OPINION — When I arrived on Capitol Hill in the summer of 1983 for my internship with a House member, I had never stepped foot in a congressional office building. I walked into the office, was led to a corner in the back and sat down in front of an IBM Selectric typewriter. (For younger readers, you can see examples at the Smithsonian.)
A rather intimidating young woman with an impressive title, legislative correspondent, sat me down and handed me a giant tabbed notebook. It was organized by issue topic, each with a paragraph on the lawmaker’s position.
“Your job,” she said, “is to read that pile of constituent mail, assess what issue the constituent is writing about, and retype the contents of that notebook topic into the letter. NO EDITORIALIZING!” This was how members and citizens corresponded … 35 years ago.
As the freshman members who will be part of the 116th Congress orient to Capitol Hill this month, there are things that have changed about the job, and things that have not. (For more on the current requirements, the Congressional Management Foundation has published a new “Job Description for a Member of Congress.”)
In the “What’s Changed?” department, the resources that help members do their jobs have simultaneously gotten better and worse.
Total support staff in the institution has been cut significantly, with some estimates at 20 percent fewer staffers. The Congressional Research Service, committee staff and technical resources (such as the Office of Technology Assessment) have been reduced. A CMF survey of senior congressional staff suggests there is a great need to improve Congress’ access to nonpartisan policy experts, technological infrastructure, and general capacity to perform its functions.
However, individual resources for freshman lawmakers have improved. Congress now provides equipment, a website and institutional staff
support (such as the First Call office through the House chief administrative officer) to new members on swearing-in day. Previously these resources were doled out over weeks or months.
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Members will also find fewer perks than their predecessors enjoyed. The public and the media still report on Capitol Hill like it was the 1970s, suggesting lavish trips, fancy gifts and opulent meals are the norm. One former chief of staff from that era described a Christmastime ritual of lobbyists pushing carts through congressional office buildings, passing out top-shelf liquor to senior staff office by office. “I used to fill up my liquor cabinet for a year from those visits,” he said.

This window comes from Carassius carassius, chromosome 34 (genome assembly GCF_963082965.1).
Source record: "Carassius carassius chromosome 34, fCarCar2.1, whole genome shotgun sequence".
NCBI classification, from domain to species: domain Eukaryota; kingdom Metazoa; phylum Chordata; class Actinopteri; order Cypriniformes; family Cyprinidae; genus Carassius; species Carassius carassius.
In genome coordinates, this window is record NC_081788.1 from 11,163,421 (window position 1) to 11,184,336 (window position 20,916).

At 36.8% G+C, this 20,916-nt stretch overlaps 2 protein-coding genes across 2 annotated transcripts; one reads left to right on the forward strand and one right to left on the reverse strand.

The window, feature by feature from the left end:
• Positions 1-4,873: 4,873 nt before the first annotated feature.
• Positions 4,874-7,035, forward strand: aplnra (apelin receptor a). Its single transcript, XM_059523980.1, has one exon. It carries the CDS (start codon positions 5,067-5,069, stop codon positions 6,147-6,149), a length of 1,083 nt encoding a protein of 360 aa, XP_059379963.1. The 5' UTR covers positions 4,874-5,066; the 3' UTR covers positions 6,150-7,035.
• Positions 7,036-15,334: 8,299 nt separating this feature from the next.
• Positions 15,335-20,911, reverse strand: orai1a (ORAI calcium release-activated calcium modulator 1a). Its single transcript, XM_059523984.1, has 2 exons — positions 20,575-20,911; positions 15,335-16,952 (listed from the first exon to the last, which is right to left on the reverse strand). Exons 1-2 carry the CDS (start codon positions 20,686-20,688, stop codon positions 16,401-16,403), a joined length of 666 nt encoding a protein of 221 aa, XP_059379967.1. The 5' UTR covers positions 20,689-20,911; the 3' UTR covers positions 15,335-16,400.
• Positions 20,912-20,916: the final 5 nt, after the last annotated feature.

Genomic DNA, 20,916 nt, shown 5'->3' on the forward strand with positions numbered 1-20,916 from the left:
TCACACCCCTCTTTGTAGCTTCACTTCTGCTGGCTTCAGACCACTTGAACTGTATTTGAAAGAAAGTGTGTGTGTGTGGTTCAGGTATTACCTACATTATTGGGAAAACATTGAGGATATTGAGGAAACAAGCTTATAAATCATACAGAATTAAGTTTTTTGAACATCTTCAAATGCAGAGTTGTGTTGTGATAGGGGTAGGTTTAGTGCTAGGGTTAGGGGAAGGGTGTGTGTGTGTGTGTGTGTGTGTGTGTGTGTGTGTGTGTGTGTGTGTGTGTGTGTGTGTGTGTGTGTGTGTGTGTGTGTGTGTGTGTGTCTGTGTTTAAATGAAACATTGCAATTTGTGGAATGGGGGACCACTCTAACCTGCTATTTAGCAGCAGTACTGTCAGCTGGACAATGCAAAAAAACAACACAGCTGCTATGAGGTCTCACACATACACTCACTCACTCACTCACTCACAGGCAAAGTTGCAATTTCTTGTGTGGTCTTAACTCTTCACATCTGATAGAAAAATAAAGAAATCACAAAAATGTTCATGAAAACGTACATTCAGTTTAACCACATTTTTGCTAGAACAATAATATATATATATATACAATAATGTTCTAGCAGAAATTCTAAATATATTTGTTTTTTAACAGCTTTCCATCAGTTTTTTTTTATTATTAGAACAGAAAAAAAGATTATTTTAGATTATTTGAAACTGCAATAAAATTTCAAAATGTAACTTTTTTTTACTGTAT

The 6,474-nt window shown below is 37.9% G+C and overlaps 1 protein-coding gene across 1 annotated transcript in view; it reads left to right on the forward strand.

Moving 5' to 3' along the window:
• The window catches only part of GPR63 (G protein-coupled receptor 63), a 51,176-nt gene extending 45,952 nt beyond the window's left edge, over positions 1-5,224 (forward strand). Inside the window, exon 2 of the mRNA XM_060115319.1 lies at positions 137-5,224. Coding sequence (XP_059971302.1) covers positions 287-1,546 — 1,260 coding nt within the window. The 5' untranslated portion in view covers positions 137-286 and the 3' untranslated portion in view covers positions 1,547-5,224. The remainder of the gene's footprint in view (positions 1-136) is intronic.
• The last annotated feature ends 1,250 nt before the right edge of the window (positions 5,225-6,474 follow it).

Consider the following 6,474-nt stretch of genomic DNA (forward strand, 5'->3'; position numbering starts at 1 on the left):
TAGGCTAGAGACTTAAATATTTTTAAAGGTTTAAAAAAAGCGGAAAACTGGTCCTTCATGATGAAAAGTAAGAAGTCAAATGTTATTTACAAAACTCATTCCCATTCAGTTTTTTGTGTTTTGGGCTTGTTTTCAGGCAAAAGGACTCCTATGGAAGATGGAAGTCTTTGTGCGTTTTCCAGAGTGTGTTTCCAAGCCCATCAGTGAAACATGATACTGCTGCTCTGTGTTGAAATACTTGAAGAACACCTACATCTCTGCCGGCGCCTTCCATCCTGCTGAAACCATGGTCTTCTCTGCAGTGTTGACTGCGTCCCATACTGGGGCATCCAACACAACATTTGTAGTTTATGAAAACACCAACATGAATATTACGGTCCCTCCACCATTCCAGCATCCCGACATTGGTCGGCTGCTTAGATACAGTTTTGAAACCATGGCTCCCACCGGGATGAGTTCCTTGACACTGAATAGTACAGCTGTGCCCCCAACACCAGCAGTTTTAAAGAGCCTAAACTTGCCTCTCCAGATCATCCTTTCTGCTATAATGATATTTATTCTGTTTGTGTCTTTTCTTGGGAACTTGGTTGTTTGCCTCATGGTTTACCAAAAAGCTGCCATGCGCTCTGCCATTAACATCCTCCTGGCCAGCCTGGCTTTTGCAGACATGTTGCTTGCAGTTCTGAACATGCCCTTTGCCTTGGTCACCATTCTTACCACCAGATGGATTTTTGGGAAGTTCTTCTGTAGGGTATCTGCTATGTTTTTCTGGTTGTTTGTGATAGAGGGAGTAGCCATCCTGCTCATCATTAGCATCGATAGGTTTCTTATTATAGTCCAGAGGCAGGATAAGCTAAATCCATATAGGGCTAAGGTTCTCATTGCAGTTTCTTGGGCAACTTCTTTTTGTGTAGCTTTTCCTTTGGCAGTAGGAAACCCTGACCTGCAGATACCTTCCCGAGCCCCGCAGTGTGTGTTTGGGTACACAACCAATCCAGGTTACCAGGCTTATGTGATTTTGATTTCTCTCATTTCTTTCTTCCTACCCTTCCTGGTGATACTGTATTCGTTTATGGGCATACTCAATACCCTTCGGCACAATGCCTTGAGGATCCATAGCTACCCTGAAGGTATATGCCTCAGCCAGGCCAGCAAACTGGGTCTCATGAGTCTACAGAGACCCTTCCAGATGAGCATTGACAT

Now, if a lobbyist takes a staff assistant to lunch or dinner, it could mean five years in jail and a $250,000 fine.
In the “What Hasn’t Changed?” department, the size of personal office staffs has remained the same since 1979 (which is ensconced by law at 18 full-time staffers and four part-time staff in the House).
Keep in mind that the size of constituencies has increased by 50 percent during this time, mathematically challenging members and staff to serve more with less. Constituents’ expectations haven’t changed much, though. Members get sworn in at 12 p.m. on Jan. 3, and constituents will expect them to solve the world’s problems by 12:01 p.m.
The workload hasn’t changed much either. CMF surveyed members of the House of Representatives and found an average of 70 hours a week when they’re in session.
On the positive side, another thing that hasn’t changed is the quality of Americans the electorate sends to serve in Congress. For more than three decades, I’ve had the honor to work with Congress as a reporter, staffer, vendor, researcher and consultant. Sure, the occasional crook or cad makes his way to Capitol Hill — but that’s the exception. Congress is largely comprised of dedicated public servants doing the best they can to serve their constituents and the nation.
Like others who came before them, this freshman class will come with gusto and enthusiasm, fueled by the belief they can change the world. Some of them will do just that and become great statesmen and stateswomen. Others may make their mark in history in smaller but important ways.
What hasn’t changed is the great feeling of renewal that comes every two years with a new Congress — the opportunity to continue the mission set out by our founders to create “a more perfect union.”
Bradford Fitch is the president and CEO of the Congressional Management Foundation, and a former congressional staffer.